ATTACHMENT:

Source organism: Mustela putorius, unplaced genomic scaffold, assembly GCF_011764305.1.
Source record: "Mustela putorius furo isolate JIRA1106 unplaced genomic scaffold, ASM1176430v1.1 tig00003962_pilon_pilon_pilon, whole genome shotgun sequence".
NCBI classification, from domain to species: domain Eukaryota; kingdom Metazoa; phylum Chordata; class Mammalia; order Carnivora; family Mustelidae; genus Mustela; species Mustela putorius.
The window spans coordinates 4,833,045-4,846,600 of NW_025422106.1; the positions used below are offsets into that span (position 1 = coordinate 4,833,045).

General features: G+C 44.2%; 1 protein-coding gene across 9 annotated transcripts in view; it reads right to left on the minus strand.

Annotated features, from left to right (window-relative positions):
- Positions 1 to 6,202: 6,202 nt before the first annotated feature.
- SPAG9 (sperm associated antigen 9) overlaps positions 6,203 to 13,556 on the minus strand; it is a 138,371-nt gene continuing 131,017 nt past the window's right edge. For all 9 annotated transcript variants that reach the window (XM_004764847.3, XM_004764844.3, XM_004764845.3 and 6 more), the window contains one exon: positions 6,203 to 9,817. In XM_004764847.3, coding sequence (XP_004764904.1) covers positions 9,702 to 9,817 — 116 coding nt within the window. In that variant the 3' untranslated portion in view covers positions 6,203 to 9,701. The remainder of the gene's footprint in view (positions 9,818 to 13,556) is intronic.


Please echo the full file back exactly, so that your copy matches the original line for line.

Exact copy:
Source organism: Mustela putorius, unplaced genomic scaffold, assembly GCF_011764305.1.
Source record: "Mustela putorius furo isolate JIRA1106 unplaced genomic scaffold, ASM1176430v1.1 tig00003962_pilon_pilon_pilon, whole genome shotgun sequence".
NCBI classification, from domain to species: domain Eukaryota; kingdom Metazoa; phylum Chordata; class Mammalia; order Carnivora; family Mustelidae; genus Mustela; species Mustela putorius.
The window spans coordinates 4,833,045-4,846,600 of NW_025422106.1; the positions used below are offsets into that span (position 1 = coordinate 4,833,045).

General features: G+C 44.2%; 1 protein-coding gene across 9 annotated transcripts in view; it reads right to left on the minus strand.

Annotated features, from left to right (window-relative positions):
- Positions 1 to 6,202: 6,202 nt before the first annotated feature.
- SPAG9 (sperm associated antigen 9) overlaps positions 6,203 to 13,556 on the minus strand; it is a 138,371-nt gene continuing 131,017 nt past the window's right edge. For all 9 annotated transcript variants that reach the window (XM_004764847.3, XM_004764844.3, XM_004764845.3 and 6 more), the window contains one exon: positions 6,203 to 9,817. In XM_004764847.3, coding sequence (XP_004764904.1) covers positions 9,702 to 9,817 — 116 coding nt within the window. In that variant the 3' untranslated portion in view covers positions 6,203 to 9,701. The remainder of the gene's footprint in view (positions 9,818 to 13,556) is intronic.